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Bitcoin [BTC]: Tim Draper dismisses fiat currency’s relevance in the face of crypto’s growing importance

Arijit Sarkar



Bitcoin [BTC]: Tim Draper dismisses fiat currency's relevance in the face of crypto's growing importance
Credit: flickr

Following the entry of several institutions into the cryptocurrency space, world renowned venture capitalist Tim Draper, has also openly opined in favor of crypto. Sharing the sentiments of entrepreneur Brock Pierce, Draper shared that his focus was on improving humanity. Citing the ongoing dispute between the United States and China, Draper said,

“That’s friction between the two leaders of those countries. It’s not friction between us.”

Draper reinforced the statement by revealing his own relations with people from countries around the world. He credited leaders of several small economies in taking the first few steps towards embracing blockchain and cryptocurrencies.

“Estonia and Malaysia already have virtual citizenship program. There are many countries including Kazakhstan that are going through similar developments.”

Additionally, Draper said that mainstream media was losing relevance, and that anyone can spread the right news through various social media platforms available globally, making everyone less fearful of being misled by mainstream media. Taking about the impact of crypto on the modern world, Draper revealed,

“There was the possibility that ICO would replace venture capital. I believe that, (eventually) I’ll be able to raise a fund in Bitcoin [BTC], put it out in Bitcoin, have the entrepreneurs pay their employees and suppliers in Bitcoin.”

Once this is achieved, Draper envisions building the entire process into a smart contract so that his investors could end up having a really a great experience by getting paid exactly what they’re due, at the exact time.

Taking a shot at banks and banking institutions, Draper linked high cross-border transaction fees to the general, lavish lifestyle of bankers.

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Bitcoin is an enterprise; its users are comparable to traditional shareholders, claims Goldmoney Founder




Bitcoin: Age old discussion about Bitcoin being a commodity or security brought to life; Could it be a security?
Source: Unsplash

Bitcoin was conceived in the backdrop of banks bailouts and the 2008 financial crisis. The recession and the loss of faith in banking, financial institutions gave Bitcoin a platform to rescue the ones affected, giving them hope for a better financial system without the hassle of corrupt institutions. With the rise of Bitcoin’s fame, both in the darknet and in the mainstream, questions about its regulations had to arise.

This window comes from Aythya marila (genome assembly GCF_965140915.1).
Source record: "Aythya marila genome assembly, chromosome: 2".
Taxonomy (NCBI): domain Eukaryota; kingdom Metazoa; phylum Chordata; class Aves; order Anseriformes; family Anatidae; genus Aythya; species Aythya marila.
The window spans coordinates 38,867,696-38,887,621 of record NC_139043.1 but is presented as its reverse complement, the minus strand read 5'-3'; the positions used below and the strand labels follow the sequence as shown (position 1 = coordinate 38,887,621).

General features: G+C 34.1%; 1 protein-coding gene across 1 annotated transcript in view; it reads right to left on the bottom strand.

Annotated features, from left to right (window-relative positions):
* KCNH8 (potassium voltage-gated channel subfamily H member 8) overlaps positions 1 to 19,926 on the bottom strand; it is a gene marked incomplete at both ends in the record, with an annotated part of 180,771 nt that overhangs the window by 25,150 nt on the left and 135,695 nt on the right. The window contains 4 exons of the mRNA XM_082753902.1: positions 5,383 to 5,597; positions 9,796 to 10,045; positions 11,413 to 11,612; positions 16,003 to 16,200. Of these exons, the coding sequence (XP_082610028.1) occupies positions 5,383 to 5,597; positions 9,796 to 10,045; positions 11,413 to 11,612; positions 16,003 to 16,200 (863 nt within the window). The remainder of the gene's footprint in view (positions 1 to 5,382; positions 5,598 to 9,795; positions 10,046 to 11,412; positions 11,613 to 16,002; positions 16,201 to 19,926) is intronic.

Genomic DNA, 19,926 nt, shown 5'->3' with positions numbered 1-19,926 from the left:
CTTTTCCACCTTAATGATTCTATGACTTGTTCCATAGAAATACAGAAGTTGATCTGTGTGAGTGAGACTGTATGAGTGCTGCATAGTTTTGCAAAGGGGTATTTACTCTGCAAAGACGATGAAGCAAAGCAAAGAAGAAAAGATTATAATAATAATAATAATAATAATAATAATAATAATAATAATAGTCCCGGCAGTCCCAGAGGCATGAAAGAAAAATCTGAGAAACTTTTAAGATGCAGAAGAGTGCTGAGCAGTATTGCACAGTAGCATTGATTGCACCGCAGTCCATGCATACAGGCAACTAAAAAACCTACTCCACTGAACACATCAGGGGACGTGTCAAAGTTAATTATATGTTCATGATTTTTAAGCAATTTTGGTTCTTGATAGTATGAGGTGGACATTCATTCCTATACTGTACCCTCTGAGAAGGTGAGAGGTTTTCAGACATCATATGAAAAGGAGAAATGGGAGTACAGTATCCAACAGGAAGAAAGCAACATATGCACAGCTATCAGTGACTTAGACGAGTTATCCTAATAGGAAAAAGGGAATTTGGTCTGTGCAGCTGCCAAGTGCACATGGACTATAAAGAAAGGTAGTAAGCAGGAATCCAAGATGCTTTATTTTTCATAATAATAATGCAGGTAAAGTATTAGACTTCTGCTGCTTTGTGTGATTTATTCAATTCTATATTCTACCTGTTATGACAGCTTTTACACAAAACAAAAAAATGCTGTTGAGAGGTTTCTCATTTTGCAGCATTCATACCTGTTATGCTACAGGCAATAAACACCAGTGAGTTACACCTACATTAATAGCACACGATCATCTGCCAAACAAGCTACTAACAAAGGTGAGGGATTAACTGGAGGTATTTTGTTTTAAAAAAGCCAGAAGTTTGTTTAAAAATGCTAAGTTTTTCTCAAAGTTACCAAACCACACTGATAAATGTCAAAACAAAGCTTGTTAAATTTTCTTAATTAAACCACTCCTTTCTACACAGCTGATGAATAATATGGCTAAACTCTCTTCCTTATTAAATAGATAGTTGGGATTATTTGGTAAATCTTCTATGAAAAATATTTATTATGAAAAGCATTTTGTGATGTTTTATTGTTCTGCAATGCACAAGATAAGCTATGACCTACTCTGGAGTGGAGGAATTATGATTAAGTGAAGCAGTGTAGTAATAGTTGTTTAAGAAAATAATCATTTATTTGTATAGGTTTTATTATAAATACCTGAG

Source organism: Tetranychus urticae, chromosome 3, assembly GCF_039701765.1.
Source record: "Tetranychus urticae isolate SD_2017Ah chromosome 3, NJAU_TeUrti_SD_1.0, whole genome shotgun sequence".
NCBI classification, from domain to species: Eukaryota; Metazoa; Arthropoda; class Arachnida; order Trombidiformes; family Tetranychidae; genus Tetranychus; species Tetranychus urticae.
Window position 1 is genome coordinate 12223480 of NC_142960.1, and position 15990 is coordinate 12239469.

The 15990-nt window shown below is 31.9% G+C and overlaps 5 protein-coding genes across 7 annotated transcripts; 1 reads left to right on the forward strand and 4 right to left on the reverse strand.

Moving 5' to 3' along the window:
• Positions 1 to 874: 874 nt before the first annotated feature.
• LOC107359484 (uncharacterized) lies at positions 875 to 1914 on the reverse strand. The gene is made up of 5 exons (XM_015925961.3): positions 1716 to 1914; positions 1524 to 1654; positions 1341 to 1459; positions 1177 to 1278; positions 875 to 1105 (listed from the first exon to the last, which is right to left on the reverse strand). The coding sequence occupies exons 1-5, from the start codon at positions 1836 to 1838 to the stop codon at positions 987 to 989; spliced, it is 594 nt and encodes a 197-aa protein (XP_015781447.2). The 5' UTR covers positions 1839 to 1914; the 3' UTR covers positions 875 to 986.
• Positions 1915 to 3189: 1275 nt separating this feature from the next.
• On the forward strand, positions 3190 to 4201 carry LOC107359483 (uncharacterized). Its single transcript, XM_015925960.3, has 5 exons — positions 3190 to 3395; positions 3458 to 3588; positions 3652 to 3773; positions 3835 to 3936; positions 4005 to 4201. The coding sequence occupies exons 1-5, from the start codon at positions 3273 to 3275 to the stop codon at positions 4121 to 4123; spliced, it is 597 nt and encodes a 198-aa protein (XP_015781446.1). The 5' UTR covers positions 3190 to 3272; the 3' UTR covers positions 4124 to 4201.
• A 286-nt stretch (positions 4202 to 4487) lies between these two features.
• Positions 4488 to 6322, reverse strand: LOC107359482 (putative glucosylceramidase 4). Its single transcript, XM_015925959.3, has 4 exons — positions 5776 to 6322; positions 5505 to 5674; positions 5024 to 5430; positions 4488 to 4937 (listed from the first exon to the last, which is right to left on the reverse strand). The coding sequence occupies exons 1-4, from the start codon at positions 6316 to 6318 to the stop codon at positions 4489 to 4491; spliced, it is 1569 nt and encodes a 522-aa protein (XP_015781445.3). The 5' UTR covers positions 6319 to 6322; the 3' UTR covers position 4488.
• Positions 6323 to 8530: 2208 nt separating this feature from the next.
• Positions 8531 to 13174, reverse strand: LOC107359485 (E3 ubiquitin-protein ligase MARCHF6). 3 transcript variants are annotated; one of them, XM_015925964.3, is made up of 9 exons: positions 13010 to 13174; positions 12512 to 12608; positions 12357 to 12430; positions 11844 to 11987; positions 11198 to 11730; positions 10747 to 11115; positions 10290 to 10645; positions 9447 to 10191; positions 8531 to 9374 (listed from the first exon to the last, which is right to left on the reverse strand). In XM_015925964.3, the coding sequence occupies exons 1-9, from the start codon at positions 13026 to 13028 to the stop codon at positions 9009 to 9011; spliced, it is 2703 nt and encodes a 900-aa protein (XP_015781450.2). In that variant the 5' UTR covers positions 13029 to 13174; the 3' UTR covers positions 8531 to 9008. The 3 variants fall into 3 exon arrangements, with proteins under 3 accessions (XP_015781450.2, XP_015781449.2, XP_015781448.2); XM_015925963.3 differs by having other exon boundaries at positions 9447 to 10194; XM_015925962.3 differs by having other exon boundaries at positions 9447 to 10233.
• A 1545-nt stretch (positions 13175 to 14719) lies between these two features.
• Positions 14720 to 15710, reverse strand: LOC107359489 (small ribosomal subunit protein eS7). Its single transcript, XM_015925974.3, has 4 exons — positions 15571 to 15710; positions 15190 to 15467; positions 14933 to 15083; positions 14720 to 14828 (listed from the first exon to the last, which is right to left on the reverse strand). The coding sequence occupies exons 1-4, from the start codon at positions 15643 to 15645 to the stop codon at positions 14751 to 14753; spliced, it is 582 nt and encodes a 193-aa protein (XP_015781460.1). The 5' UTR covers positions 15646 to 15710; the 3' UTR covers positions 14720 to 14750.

The question was put to rest when the SEC/CFTC ruled Bitcoin as a commodity and taxed it. However, Goldmoney’s Roy Sebag brought this discussion up again recently in his tweet thread, where he said that Bitcoin as an enterprise is working towards its good, comparing its users to traditional “shareholders” among other things, while concluding that Bitcoin is a security. He tweeted,

“Is Bitcoin a security? <10 years old so regulators haven’t even had enough time to truly learn how it works (think Napster or Kazaa in early days). Miners are clearly issuing coins and responsible for governance, an absence of formal relations among them is irrelevant….”

In successive tweets, Sebag attributed miners with the role of “stewarding” the so-called enterprise. In return, these miners get paid in “direct fees” or in “share appreciation.” In Bitcoin’s case, it is the mining reward, which is “BTC”. Similarly, buyers are compared to “shareholders” with a common interest in the enterprise, i.e. profit. Sebag added,

“Coins trade at exchanges. The common enterprise is designed for the price appreciation of coin.”

Bitcoin could face a shutdown by the government, just like it did with big players in file sharing, said Sebag, who added that Bitcoin could also be interpreted as a security under the “34 act of the SEC.” The Goldmoney Founder concluded that “this realization rests on the belief that neither Bitcoin nor any common enterprise is truly decentralized.”

However, his inputs weren’t very well-received by many in the crypto-community. Casa’s CTO Jameson Lopp refuted Roy Sebag’s ideas, tweeting,

“Roy will believe what he wants to believe, though if he’s not actually participating in Bitcoin then his beliefs are irrelevant to its consensus formation.”

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